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Selling Copyrights?


#1

Hi Everybody,

This is my first posting in about 6 years. I have found myself in a
situation that I have no experience with and am hoping that I might
get some feedback that would help me out.

I have been commissioned to create a model mold for a charm and to
cast and finish 6 pieces. My customer has agreed to my price but may
want to get large quantities of the charms cast elsewhere and wants
to now how much I would charge for the rights to replicate my work.

How do I determine what is a fair and equitable arrangement. Are
there arrangements that are standard and customary?

Any feedback would be greatly appreciated.

Steve Wiser


#2

I have no experience with selling Copyright rights in jewelry design
but I can tell you how it works in a few other situations. In
software and industrial design the contract virtually always calls
for the assignment of any and all Copyright rights to the party
contracting to have the work done and the party doing the work gets
paid either some agreed upon amount or at their standard hourly rate.
I’m sure that’s not what you want to hear.

In the publishing field it’s a little different but also widely
varied. Not uncommon is for the ghost writer to assign all Copyright
rights to the party contracting for the work but for the hourly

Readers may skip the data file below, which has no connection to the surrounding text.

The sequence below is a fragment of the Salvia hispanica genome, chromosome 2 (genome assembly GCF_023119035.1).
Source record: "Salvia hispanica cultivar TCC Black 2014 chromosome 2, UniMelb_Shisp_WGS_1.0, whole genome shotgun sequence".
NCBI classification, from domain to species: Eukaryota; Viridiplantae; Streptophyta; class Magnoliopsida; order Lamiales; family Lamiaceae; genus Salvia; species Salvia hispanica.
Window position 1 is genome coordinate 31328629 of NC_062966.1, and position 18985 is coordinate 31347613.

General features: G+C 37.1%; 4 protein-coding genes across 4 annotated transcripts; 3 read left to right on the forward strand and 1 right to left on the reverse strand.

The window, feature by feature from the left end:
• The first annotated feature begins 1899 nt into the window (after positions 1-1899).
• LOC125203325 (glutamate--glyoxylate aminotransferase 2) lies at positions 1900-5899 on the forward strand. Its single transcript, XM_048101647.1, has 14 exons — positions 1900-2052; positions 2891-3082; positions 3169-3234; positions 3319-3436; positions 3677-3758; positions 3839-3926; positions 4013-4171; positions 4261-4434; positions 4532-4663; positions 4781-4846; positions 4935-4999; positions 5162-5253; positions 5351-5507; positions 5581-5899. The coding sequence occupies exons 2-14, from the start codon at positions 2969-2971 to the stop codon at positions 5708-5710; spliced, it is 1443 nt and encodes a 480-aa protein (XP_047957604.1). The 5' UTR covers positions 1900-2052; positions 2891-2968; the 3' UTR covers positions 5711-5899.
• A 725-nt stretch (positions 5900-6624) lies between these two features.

"rate" to be generous (somewhere in the $50 to $100/hour range is not
uncommon). (“Generous” depending on your perspective, of course.) But
these kinds of deals vary a lot depending on who is putting the deal
together and who will be selling and to whom too, could be the
writer, the “author” cited on the work, or a third party with any or
all taking some selling responsibility.

In commercial photography the deal is almost always that all
Copyright rights are assigned to the party that commissions the work
but in personal commissioned work the photographers have got
themselves a pretty good–for them–(in my opinion) SCAM going
against the naive public and are totally claiming all Copyright
rights for themselves so they can continue to charge exorbitant rates
for copies down the line or replacements if ever needed.

Hope that helps. I’ll be interested in hearing about real jewelry
deals too. (My guess though is that most fall into the
flat-commission-fee(maybe-plus-a-dollar)-rights-assigned-by-contract
type.)

James E. White
Inventor, Marketer, and Author of “Will It Sell? How to Determine If
Your Invention Is Profitably Marketable (Before Wasting Money on a
Patent)” Info Sites: www.willitsell.com www.inventorhome.com,
www.idearights.com www.taletyano.com www.booksforinventors.com


#3

Steve - Your question is complex and unique in that the same
question might be answered differently for each of the members on the
list. I am assuming you either don’t wish to cast large quantities
yourself or you don’t have the facilities to do so.

My opinion is as follows:

  1. Is this a design you would use if you didn’t sell it to your
    customer?

If so, how would you use it and how much money would you make from
it?

If not, then consider:

Why not broker the large quanity casting and refinishing, charging
only for your actual time in finding the caster, the supplies and
quality control but keeping the design as your own, or Go ahead the
sell the design for a modest amount taking into account how long it
took you to create it, how unique it is and how difficult it will be
for you to come up with new designs.

Sheridan Reed